Multiple national efforts focus on eliminating central line–associated bloodstream infections (CLABSIs), which are a key source of patient harm. Prior investigations have shown that although avoidance of these costly infections results in overall health care savings, hospitals may actually earn more from private payer reimbursements for patients that develop CLABSI. This study adapted a historical economic model to estimate the net benefits of preventing CLABSI in Medicare and Medicaid patients in intensive care units. From 1990 to 2008, approximately 50,000 CLABSIs were avoided in these patients, resulting in net savings ranging from $640 million to $1.8 billion for the federal government. This translates into a per dollar rate of return on Centers for Disease Control and Prevention investments between $3.88 and $23.85. These numbers may all be underestimates since only patients in intensive care units were included, and many patients with CLABSI are in other hospital wards. This study provides support for the business case for patient safety efforts.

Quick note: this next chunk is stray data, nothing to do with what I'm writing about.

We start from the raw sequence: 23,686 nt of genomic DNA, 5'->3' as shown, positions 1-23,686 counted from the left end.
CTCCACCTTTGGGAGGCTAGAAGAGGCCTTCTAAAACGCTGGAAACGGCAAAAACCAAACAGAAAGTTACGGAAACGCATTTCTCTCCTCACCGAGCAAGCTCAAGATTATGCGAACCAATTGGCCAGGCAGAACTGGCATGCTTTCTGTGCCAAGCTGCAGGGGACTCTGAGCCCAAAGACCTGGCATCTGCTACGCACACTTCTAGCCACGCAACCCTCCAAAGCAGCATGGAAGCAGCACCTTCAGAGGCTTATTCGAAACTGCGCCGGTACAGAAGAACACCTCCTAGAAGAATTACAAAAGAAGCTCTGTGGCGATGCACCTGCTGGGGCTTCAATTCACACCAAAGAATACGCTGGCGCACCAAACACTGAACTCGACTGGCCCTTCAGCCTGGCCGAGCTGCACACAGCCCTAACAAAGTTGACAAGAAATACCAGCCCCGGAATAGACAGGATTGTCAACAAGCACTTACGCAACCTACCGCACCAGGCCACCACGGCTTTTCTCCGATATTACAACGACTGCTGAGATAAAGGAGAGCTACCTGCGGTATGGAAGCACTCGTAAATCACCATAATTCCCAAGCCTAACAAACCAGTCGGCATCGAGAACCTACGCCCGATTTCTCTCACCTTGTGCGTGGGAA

Special or Theme Issue
Battles JB, Cleeman JI, Kahn KL, Weinberg DA, eds. Am J Infect Control. 2014;42(suppl 10):S189-S296.
This companion issue covers research findings by an AHRQ program to reduce health care–associated infections. Articles discuss antimicrobial stewardship programs, quality improvement assessment strategies, work-system factors that affect hospital-acquired infections, and prevention of central line–associated bloodstream infections as well as catheter-associated urinary tract infections.